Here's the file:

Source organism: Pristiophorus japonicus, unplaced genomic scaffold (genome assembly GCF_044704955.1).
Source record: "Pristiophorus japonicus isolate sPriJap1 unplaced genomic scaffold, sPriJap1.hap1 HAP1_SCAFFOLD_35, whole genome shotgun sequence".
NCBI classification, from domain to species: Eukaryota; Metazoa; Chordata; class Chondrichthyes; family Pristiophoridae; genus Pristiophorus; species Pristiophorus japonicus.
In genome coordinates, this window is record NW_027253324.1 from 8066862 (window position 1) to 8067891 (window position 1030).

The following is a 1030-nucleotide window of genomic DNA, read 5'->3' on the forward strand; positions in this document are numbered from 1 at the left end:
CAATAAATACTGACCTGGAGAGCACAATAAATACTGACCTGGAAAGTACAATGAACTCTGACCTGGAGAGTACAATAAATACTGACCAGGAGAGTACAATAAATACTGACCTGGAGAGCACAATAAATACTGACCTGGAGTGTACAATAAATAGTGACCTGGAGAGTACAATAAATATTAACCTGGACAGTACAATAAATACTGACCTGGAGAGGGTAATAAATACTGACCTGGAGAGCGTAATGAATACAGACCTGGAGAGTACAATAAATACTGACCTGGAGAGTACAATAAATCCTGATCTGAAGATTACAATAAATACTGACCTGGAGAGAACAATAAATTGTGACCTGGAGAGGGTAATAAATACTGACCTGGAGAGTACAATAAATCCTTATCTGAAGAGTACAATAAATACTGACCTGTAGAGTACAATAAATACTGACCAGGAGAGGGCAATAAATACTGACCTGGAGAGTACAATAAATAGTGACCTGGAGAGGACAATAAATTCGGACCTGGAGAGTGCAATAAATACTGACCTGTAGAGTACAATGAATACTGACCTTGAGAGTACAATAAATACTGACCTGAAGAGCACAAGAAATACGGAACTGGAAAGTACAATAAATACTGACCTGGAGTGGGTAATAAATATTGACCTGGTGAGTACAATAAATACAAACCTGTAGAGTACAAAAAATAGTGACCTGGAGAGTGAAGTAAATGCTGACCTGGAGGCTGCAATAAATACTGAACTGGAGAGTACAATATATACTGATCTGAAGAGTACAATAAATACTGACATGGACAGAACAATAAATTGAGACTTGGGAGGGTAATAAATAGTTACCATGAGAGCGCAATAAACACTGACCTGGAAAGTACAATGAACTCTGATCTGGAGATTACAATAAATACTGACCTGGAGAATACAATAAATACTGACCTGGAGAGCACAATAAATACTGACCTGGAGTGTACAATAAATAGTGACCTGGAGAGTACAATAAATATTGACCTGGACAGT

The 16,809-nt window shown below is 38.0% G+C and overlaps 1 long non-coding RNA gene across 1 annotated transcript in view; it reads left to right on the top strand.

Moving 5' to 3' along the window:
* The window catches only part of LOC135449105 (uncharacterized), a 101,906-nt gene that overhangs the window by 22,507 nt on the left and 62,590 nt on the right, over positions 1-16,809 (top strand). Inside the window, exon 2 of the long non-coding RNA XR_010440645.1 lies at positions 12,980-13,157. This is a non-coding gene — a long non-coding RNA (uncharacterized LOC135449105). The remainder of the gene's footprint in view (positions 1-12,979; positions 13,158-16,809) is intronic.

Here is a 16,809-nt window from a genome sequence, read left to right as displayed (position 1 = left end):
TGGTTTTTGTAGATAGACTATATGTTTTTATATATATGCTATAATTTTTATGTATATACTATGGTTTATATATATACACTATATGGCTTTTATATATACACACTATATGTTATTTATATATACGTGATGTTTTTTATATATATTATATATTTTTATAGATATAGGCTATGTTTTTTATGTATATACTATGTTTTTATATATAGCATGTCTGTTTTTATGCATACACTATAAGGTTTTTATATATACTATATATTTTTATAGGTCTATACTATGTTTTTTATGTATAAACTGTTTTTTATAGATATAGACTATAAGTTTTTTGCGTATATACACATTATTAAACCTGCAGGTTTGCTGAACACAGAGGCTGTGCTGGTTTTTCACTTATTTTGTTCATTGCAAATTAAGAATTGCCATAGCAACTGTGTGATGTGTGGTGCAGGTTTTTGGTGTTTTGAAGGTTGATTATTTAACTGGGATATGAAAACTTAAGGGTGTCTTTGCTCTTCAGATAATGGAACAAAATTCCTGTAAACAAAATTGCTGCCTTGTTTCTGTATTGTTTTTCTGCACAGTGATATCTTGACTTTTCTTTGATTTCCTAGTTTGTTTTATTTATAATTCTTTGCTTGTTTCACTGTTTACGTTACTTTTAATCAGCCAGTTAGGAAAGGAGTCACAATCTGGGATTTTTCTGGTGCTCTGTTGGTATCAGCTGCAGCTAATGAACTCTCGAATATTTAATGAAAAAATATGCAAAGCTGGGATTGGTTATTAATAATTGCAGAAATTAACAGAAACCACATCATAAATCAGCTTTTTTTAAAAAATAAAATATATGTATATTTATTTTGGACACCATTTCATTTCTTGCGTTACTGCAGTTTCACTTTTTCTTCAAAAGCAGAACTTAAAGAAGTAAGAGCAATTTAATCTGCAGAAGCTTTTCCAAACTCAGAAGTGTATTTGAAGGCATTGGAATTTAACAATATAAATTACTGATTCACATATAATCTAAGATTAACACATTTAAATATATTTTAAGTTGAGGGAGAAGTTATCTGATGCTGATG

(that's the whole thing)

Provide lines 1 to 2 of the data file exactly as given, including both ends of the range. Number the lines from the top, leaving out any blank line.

Source organism: Pristiophorus japonicus, unplaced genomic scaffold (genome assembly GCF_044704955.1).
Source record: "Pristiophorus japonicus isolate sPriJap1 unplaced genomic scaffold, sPriJap1.hap1 HAP1_SCAFFOLD_35, whole genome shotgun sequence".